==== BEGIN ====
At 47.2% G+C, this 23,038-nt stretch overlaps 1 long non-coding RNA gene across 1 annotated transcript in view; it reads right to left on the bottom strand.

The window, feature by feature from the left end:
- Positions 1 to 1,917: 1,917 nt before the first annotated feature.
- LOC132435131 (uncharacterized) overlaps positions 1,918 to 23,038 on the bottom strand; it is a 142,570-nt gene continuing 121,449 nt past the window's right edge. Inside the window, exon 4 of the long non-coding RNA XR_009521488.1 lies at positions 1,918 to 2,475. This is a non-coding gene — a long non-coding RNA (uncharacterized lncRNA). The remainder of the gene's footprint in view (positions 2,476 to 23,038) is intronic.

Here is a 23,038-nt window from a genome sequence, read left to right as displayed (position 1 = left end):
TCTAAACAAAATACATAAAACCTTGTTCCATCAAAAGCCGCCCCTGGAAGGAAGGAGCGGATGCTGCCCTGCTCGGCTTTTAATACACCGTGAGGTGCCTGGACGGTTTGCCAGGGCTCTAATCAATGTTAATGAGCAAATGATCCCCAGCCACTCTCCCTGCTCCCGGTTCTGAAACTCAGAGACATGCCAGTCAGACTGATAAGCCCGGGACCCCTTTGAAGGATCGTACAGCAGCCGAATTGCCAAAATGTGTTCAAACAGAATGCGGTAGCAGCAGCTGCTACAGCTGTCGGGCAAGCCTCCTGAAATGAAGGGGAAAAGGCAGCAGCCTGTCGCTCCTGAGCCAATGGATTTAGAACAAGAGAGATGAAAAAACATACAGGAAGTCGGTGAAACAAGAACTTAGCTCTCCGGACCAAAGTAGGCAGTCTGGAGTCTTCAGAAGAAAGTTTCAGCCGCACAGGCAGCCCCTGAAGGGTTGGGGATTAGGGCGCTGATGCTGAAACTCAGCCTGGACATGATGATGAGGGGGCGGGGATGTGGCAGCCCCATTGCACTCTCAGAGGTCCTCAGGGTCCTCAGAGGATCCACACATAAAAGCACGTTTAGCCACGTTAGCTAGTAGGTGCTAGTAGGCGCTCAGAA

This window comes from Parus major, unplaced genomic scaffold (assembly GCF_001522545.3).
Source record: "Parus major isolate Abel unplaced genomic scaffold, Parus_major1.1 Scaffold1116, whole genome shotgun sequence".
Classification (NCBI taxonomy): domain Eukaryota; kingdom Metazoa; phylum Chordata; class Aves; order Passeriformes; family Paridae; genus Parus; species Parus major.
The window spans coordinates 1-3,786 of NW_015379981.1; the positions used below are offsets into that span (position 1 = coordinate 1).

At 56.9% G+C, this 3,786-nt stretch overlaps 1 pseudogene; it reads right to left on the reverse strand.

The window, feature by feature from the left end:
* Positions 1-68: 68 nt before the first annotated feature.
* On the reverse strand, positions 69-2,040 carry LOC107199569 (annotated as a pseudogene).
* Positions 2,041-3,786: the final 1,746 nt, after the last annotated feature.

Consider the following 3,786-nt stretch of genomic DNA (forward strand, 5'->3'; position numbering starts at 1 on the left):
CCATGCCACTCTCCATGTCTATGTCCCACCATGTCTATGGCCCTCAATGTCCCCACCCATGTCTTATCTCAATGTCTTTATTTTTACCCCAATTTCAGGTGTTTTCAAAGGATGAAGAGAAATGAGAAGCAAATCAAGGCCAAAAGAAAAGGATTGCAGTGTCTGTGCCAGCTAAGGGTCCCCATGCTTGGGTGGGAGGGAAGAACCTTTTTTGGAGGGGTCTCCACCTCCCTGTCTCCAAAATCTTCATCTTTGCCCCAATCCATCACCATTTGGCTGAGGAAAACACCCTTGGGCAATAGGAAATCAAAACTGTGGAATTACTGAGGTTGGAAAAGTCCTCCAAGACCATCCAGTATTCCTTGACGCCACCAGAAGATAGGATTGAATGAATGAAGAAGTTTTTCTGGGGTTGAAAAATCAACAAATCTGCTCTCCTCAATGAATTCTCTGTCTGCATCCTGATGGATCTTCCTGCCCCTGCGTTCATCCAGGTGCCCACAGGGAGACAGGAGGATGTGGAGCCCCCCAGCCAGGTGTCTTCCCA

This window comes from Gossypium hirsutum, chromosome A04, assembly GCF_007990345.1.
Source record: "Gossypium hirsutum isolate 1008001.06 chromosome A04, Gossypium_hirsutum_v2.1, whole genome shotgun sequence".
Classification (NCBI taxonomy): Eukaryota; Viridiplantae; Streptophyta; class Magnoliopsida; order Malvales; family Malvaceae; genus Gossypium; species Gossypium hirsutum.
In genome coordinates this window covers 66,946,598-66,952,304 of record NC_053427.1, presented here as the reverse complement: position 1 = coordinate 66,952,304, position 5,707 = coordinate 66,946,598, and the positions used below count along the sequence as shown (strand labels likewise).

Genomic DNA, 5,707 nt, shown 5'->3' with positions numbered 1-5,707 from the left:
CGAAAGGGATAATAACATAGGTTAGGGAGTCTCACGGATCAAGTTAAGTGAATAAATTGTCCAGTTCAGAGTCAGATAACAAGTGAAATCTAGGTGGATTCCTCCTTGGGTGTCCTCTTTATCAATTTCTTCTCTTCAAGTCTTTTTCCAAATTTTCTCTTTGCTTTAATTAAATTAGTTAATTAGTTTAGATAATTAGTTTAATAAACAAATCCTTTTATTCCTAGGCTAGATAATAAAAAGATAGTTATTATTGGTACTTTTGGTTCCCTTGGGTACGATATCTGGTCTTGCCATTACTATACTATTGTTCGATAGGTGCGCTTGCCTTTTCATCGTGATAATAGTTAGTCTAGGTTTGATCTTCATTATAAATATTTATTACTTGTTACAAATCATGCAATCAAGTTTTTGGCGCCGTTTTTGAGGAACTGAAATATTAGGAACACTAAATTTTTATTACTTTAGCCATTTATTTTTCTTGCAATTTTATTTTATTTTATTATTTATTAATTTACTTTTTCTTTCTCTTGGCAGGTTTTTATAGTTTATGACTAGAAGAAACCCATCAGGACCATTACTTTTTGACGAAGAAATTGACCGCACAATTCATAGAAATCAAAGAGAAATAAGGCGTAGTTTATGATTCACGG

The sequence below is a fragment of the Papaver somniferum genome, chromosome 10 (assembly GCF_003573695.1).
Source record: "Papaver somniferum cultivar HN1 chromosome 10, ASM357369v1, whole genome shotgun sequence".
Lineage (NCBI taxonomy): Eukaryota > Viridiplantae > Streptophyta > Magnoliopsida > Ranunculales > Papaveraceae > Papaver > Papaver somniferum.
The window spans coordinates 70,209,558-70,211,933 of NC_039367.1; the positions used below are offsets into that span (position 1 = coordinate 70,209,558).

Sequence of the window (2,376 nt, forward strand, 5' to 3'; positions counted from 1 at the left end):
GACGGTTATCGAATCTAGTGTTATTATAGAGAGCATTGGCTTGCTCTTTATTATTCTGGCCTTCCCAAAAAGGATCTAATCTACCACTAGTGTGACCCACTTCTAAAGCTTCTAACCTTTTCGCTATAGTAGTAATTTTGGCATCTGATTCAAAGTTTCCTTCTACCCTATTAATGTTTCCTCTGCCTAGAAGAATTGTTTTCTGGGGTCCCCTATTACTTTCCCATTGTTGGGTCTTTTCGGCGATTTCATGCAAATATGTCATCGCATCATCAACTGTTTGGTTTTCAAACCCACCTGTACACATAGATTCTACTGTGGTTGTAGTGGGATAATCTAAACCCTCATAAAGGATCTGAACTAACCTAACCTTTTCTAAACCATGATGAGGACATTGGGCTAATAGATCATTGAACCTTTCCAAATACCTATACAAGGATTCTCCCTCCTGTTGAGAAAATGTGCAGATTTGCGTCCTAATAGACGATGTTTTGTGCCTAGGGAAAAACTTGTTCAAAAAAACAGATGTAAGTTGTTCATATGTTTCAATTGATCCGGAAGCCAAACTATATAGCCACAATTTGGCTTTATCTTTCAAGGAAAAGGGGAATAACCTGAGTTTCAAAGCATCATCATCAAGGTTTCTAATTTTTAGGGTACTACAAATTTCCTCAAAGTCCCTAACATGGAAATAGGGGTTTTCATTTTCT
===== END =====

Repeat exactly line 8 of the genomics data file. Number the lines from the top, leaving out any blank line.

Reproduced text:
Source record: "Parus major isolate Abel unplaced genomic scaffold, Parus_major1.1 Scaffold1116, whole genome shotgun sequence".